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 Violin One on One

Introduction to the Violin

Violin vs Fiddle

Violin vs Viloa

Huminity and Violin

The Right size Violin for Children

 Parent's Guide to Music Lessons

How can I get my child to practice?

When Should Children Start Music Lessons?

Children and Music Talent

What Instrument to choose?

Finding a Music Teacher

Finding an Instrument

Once Lessons Have Begun

Guide to Great Music Practice


STEP 1 - Set Goals

STEP 2 - Set Practice Time

STEP 3 - Warm Up

STEP 4 - Work on It

STEP 5 - Cool Down

STEP 6 - Evaluate

 Music Know how

Music Business Knowhow

Avoid being Nervous

Good intonation in string playing

Music Teacher and Shops

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What is the best way to achieve good intonation in string playing?

As a practical matter, there are a few concepts that teachers use, including the "ringing tones" in Suzuki.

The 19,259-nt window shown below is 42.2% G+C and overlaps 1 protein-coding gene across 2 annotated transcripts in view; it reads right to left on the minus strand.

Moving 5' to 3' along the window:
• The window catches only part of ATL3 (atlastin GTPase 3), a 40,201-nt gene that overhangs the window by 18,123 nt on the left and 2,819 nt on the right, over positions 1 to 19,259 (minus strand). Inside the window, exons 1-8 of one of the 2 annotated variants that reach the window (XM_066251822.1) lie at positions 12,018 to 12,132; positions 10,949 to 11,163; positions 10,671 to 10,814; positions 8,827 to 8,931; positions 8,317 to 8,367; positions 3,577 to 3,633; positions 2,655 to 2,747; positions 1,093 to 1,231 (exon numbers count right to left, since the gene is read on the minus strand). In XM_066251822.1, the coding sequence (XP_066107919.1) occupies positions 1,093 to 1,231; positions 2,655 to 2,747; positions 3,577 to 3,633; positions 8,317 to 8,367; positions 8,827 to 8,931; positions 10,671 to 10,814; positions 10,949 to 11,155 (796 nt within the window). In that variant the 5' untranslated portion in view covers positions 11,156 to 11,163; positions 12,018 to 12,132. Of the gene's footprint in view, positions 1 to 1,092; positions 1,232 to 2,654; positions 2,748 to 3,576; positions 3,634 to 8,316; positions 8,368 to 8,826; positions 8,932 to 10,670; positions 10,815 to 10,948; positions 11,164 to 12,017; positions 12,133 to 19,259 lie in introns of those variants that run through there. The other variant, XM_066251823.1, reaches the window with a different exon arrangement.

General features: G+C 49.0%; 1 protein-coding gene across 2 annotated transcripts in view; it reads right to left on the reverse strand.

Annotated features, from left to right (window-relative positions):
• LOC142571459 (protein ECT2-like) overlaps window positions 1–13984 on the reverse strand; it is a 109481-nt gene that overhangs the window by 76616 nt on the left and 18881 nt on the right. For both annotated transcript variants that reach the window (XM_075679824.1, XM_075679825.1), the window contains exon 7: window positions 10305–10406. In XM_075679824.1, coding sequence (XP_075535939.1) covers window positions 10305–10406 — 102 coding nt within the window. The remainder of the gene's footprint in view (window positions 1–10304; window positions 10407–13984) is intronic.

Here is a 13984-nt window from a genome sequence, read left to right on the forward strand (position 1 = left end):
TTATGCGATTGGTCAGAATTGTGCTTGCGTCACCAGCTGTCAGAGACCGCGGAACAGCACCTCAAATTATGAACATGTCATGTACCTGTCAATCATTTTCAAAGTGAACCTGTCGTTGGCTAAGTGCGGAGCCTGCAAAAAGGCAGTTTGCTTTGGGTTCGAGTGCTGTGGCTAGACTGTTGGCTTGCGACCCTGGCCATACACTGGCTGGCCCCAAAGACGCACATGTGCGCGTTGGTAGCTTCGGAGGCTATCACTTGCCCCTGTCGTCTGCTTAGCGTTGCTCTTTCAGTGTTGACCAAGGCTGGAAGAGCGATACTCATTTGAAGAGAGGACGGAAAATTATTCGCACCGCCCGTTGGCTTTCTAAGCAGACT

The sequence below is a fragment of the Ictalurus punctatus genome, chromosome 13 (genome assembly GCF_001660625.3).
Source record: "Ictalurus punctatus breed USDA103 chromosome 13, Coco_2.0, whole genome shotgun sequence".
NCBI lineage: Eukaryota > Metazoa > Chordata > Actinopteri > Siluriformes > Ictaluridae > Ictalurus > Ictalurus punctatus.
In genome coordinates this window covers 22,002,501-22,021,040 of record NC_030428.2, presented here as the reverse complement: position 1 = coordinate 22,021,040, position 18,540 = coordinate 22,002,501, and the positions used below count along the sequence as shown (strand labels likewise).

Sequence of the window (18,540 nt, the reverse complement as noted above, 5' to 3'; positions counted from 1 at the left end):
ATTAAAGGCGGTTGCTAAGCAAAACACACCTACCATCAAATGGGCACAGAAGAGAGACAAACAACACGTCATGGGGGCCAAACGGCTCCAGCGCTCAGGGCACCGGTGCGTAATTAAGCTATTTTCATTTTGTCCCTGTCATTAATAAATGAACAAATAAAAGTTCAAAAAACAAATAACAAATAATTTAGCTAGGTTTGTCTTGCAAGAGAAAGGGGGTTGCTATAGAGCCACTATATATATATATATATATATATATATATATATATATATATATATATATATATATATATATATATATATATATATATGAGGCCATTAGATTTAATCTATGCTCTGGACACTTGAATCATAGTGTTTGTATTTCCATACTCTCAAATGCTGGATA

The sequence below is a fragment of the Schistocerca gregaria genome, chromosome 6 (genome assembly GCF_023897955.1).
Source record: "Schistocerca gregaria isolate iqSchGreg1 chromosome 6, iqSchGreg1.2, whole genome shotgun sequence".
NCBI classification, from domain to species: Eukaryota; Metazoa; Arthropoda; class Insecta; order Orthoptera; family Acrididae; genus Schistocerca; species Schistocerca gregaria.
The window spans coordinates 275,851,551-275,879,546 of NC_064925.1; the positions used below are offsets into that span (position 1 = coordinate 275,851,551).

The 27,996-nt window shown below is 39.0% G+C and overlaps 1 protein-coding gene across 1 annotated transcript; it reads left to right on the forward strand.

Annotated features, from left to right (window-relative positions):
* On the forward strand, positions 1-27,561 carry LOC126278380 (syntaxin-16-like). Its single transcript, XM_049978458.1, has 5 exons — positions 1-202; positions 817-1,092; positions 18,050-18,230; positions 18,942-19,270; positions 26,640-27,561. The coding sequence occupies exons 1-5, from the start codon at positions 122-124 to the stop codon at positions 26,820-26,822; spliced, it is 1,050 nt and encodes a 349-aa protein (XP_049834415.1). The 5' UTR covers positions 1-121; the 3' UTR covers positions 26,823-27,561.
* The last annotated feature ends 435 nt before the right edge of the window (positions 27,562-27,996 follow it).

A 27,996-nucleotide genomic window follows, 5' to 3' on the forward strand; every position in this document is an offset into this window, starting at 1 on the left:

These are the fourth finger/lower open string and third finger/upper open string pitches which should match, and also the notion of "frame" formed, initially, by the first and third fingers (with a "high" or a "low" 2), and somewhat later, the frame formed by the octave reach of first and fourth finger (around the 3rd Suzuki book, along with the Wohlfahrt studies).

An additional concept may also be introduced, having to do with the roles that pitch steps (of the scale) play within the context of any given key, (tonic, supertonic, mediant, subdominant, dominant, submediant, leading tone).

Stringed instruments are not equally tempered the way the piano is, and thus, key context is everything when it comes to intonation on a stringed instrument.

The leading tone, for example, is higher, and half-steps can be smaller, within the context of the key (than they are on piano).

Playing with piano, one may attempt to adjust to the equally tempered notes, but this is not accurate for the violinist.

Connie Sunday: Freelance studio musician, strings and piano teacher, author of Violin FAQ and numerous essays in violin pedagogy. Further information can be found at connexions.